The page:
The Monthly Digest is a resource provided by Security in Context that provides a list of recent publications, calls, conferences and other items relevant to the critical global, security, and international political economy studies audience. In addition to new items, our digest may contain relatively recent entries, so please double check dates on any calls or conferences. All descriptions taken from their original sources unless otherwise indicated. If we’ve missed something, or you have items you’d like to contribute for future digests, please email us at: firstname.lastname@example.org
Focusing on the turbulent twenty-eight months between April 1951 and August 1953, this book, based on recently declassified CIA and US State Department documents from the Mossadeq administration tell the story of the Iranian oil crisis, which would culminate in the coup of August 1953. Throwing fresh light on US involvement in Iran, Ervand Abrahamian reveals exactly how immersed the US was in internal Iranian politics long before the 1953 coup, in parliamentary politics and even in saving the monarchy in 1952. By weighing rival explanations for the coup, from internal discontent, a fear of communism and oil nationalization, Abrahamian shows how the Truman and Eisenhower administrations did not differ significantly in their policies towards Mossadeq, and how the surprising main obstacle to an earlier coup was the shah himself. In tracing the key involvement of the US and CIA in Iran, this study shows how the 1953 coup would eventually pave the way to the 1979 Iranian revolution, two of the most significant and widely studied episodes of modern Iranian history.
The core of this edited volume originates from a special issue of the Journal of the Ottoman and Turkish Studies Association (JOTSA) that goes well beyond the special issue to incorporate the stimulating discussions and insights of two Middle East Studies Association conference roundtables and the important work of additional scholars in order to create a state-of-the-field volume on Ottoman sociolegal studies, particularly regarding Ottoman international law from the eighteenth century to the end of the empire. It makes several important contributions to Ottoman and Turkish studies, namely, by introducing these disciplines to the broader fields of trans-imperial studies, comparative international law, and legal history. Combining the best practices of diplomatic history and history from below to integrate the Ottoman Empire and its subjects into the broader debates of the nineteenth-century trans-imperial history this unique volume represents the exciting work and cutting-edge scholarship on these topics that will continue to shape the field in years to come.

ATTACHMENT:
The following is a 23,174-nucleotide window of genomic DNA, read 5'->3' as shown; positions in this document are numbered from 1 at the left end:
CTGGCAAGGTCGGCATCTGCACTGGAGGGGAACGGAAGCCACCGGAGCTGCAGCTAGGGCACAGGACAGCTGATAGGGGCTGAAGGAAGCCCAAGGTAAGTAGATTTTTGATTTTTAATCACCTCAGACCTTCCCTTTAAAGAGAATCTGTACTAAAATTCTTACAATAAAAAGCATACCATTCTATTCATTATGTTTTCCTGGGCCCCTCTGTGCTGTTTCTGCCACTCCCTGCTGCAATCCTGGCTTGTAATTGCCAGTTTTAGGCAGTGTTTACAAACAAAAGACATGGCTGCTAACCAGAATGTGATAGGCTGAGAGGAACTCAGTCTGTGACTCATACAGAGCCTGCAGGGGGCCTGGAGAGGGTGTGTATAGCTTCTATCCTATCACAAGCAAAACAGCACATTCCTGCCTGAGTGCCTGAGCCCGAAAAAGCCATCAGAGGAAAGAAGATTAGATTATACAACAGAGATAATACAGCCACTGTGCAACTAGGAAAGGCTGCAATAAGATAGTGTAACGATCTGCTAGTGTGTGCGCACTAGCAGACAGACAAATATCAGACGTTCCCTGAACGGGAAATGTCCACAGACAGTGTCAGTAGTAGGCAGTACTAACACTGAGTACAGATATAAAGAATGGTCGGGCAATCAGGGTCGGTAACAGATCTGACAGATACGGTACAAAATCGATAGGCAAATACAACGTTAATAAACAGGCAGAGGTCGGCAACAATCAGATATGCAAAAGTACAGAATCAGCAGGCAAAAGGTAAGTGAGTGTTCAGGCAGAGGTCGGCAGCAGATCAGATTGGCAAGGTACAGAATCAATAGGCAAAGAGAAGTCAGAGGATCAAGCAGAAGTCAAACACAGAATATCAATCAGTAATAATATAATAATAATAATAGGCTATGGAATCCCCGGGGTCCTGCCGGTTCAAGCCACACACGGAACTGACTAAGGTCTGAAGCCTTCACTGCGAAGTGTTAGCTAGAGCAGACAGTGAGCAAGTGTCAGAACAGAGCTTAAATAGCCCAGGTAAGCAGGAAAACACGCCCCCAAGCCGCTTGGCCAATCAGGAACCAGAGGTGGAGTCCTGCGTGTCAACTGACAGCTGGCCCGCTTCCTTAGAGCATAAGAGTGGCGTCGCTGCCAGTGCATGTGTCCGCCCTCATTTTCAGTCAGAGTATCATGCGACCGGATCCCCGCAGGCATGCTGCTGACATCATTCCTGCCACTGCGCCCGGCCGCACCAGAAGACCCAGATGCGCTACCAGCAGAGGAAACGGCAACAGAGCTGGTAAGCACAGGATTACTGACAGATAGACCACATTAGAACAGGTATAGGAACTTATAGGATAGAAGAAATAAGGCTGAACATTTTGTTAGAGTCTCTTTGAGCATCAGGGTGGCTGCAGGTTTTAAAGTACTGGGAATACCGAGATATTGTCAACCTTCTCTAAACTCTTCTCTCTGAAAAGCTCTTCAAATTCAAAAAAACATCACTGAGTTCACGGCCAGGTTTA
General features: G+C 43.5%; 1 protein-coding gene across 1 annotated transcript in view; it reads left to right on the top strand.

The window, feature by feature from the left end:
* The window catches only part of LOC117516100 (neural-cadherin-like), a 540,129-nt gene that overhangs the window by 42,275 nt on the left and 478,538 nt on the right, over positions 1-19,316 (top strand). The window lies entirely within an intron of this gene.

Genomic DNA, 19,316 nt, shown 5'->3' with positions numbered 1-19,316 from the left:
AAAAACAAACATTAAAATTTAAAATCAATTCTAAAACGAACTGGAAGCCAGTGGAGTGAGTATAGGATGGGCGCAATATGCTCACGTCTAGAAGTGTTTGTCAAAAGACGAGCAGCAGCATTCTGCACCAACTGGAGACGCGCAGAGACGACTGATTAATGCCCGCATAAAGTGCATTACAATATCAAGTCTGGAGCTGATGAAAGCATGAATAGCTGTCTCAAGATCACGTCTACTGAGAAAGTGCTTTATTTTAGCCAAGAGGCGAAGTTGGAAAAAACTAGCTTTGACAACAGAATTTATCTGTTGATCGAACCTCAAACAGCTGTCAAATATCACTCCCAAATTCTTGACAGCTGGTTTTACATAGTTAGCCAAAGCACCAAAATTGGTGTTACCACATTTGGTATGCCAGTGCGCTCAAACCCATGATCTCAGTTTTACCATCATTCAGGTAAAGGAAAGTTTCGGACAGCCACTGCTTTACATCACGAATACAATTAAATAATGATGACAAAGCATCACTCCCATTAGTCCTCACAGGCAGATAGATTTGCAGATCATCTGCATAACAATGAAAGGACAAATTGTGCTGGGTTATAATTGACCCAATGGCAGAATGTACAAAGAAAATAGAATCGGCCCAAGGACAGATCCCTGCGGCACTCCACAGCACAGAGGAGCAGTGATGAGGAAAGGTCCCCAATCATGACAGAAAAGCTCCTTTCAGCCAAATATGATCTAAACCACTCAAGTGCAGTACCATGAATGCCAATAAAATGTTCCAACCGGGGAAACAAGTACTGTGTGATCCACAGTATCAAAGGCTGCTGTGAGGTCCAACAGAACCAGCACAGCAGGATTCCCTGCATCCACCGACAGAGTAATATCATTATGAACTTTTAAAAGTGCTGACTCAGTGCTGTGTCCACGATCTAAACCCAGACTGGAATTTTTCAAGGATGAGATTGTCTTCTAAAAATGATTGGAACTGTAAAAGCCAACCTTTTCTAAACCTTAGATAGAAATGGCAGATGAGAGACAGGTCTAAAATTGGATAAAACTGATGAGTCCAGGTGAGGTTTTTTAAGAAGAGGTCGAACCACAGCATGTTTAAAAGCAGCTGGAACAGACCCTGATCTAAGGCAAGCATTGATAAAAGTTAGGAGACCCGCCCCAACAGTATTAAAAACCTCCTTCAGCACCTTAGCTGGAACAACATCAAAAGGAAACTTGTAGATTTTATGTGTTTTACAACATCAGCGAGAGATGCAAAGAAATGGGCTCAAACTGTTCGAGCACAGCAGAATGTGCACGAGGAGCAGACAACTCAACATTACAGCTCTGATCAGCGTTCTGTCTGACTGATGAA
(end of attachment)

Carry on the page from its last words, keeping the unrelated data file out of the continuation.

Cities around the world are formulating plans to respond to climate change and adapt to its impact. Often, marginalized urban residents resist these plans, offering “counterplans” to protest unjust and exclusionary actions. In this book, Kian Goh examines climate change response strategies in three cities—New York, Jakarta, and Rotterdam—and the mobilization of community groups to fight the perceived injustices and oversights of these plans. Looking through the lenses of urban design and socioecological spatial politics, Goh reveals how contested visions of the future city are produced and gain power.
Goh describes, on the one hand, a growing global network of urban environmental planning organizations intertwined with capitalist urban development, and, on the other, social movements that themselves often harness the power of networks. She explores such initiatives as Rebuild By Design in New York, the Giant Sea Wall plan in Jakarta, and Rotterdam Climate Proof, and discovers competing narratives, including community resiliency in Brooklyn and grassroots activism in the informal “kampungs” of Jakarta. Drawing on participatory fieldwork and her own background in architecture and urban design, Goh offers both theoretical explanations and practical planning and design strategies. She reframes the critical concerns of urban climate change responses, presenting a sociospatial typology of urban adaptation and considering the notion of a “just” resilience. Finally, she proposes a theoretical framework for designing equitable and just urban climate futures.